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Bad Medicine: Doctor Appointments You Should Skip

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No More Yearly Checkups

You know the annual physical drill: Blood pressure -- check! Eyes, ears, throat -- check! Blood test (ouch) -- check! But the surprising truth is that "many of these tests don't help promote health or prevent disease," says Miriam Alexander, MD, the director of the general preventive medicine residency program at the Johns Hopkins Bloomberg School of Public Health in Baltimore. "They're just what we've always done."

In fact, a research review concluded that routine medical tests failed to reduce rates of disease, hospitalization, or death. What they can lead to, however, is further testing. "When you run tests, you raise the risk of false positives. That means more tests or trips to a specialist even though there was no reason to run the test in the first place," Dr. Alexander says.

That's not to say you should ditch your doc altogether. It's important to have a physician for when you get sick, and there are certain screenings and vaccinations that you do need over the years. So some experts are calling for a "periodic well visit" instead of an annual checkup. Your doc would focus on preventive behaviors like eating right and exercising and on helping you eliminate disease risk factors such as smoking and weight gain. The two of you would discuss your family's medical history and which tests you truly need to check for heart disease, diabetes and various cancers. Patients with particular risk factors would see a doctor more regularly.

The bottom line: Until periodic well visits become the norm, experts say that if you do opt to get physicals, you may not need to go every year.

So Long, Stirrups!

Imagine going to your gyno and not spending the appointment staring at the ceiling with your knees in the air. "Until the Pap test was introduced, a woman didn't go to the ob-gyn unless she was pregnant or had symptoms like pain or bleeding," Dr. Westhoff says. When the Pap became standard in the late 1940s, so did the yearly gyno exam. But in 2012, based on new research, the American College of Obstetricians and Gynecologists (ACOG) told its members to dial back on the Pap test and give it every three years; for women 30 and older who combine it with a test for human papillomavirus (HPV), the recommendation is every five years.

The reason: Although the Pap can be a lifesaver, there is no benefit to screening on an annual basis, because cervical cancer is slow growing. "If you do Pap smears frequently, you'll get some results that are 'not normal' but aren't cancer," Dr. Alexander says. "Patients might then be ordered to have uncomfortable additional testing, which causes anxiety and can, in rare cases, lead to severe complications."

As for annual pelvic exams, women simply don't need them, research has found. The exams are not necessary to screen for ovarian and uterine cancers or sexually transmitted infections, and they don't need to be done before a woman starts taking oral contraceptives. "Gradually, more and more ob-gyns are realizing that the pelvic exam doesn't have to be done so frequently," Dr. Westhoff says.

The bottom line: The ACOG still recommends an annual gyno visit, but unless you have a medical problem or new symptoms, you probably don't need a pelvic exam between Pap tests, Dr. Westhoff says.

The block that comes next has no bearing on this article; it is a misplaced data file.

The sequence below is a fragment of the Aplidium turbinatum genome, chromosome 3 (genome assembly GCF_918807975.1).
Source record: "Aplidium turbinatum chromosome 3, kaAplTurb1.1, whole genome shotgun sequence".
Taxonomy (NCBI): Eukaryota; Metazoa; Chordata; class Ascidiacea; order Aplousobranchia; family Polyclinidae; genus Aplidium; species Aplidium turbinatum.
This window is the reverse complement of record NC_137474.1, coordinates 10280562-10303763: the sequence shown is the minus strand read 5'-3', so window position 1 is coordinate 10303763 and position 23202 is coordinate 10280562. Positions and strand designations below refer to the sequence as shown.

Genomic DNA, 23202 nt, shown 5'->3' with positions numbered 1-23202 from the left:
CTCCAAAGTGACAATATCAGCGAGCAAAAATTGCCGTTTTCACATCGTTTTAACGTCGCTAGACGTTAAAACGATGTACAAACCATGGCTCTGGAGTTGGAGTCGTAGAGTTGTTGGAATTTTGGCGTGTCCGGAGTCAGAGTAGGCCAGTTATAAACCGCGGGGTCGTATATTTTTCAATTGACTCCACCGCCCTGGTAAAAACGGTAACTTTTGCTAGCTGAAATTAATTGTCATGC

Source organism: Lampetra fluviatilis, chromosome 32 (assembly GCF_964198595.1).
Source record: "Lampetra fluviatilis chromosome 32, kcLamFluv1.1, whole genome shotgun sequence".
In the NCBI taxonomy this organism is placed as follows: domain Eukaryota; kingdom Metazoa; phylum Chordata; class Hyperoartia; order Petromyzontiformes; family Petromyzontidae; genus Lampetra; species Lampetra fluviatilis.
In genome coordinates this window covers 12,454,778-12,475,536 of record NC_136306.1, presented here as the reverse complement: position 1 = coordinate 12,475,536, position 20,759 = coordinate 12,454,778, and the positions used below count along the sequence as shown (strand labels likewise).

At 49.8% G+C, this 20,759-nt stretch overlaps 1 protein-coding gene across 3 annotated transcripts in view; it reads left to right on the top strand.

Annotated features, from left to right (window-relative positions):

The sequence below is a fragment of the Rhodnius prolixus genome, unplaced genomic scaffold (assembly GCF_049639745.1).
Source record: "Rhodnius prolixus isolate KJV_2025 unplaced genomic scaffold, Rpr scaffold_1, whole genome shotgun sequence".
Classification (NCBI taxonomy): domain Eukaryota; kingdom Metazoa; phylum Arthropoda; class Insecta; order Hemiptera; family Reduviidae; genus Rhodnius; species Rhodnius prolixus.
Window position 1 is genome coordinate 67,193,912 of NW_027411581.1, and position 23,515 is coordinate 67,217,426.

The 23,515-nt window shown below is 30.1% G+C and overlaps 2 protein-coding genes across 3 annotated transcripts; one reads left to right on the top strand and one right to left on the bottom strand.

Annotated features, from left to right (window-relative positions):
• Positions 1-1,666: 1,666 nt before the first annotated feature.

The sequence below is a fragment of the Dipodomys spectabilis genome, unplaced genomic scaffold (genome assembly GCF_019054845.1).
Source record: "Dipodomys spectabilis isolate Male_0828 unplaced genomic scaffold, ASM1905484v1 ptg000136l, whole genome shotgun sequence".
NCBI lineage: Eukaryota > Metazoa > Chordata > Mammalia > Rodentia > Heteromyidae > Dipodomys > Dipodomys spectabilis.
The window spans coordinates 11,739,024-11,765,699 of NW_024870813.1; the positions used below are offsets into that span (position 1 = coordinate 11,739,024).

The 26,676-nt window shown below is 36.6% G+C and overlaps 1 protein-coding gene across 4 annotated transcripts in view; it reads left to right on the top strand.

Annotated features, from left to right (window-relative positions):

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bahh24 wrote:

That article is reflecting our healthcare screening is protecting us Obama is making screening a healthcare disaster very bad decision you make on individual health care .

8/23/2014 05:13:52 PM Report Abuse
dr.sharp wrote:

I am very disappointed in this story. All I can say is as a healthcare professional "covering your butt" is not something to be ashamed of. It's how you ensure the longevity of your career, care for your patients and put food on the table for your family. Someone who maintains such a laissez faire view of preventative medicine obviously holds no high-stakes roles in the medical community. Stick to writing articles.

3/31/2014 08:11:36 AM Report Abuse
paris10gal wrote:

To any woman who stops having mammograms because they are painful...what's really painful is surgery, radiation and chemotherapy! Ladies, please keep having those mammograms because they are true life savers. Tenderness for a day or two is nothing compared to having cancer treatments. Thank God for mammograms!

3/30/2014 10:09:17 PM Report Abuse
mjsel74 wrote:

What if it were your Mother, Sister, Wife, or Girl Friend that died because they couldn┐t have this type of cancer testing? There needs to be more responsible educating to help woman when they have to go through situations like this. Your website could go a long way in helping to reach out and educate woman and men about cancer and provide resources to help them when they have a cancer scare or are going through cancer treatment rather than giving them an excuse to not take care of their health.

3/30/2014 11:20:03 AM Report Abuse
junkbuster87555 wrote:

Good point. Not much written about docs overdoing it with testing. How much time do we all really need to spend in doctors' offices?What are some of these things basedon besides making some extra money for the practice? I have heard some interesting rebuttal from doctors that have really made no difference years later. Then when I actually wanted to fill a prescription for the one thing that would make me feel better, our United Health Care HMO would not allow the prescription to be filled!

3/30/2014 06:15:01 AM Report Abuse

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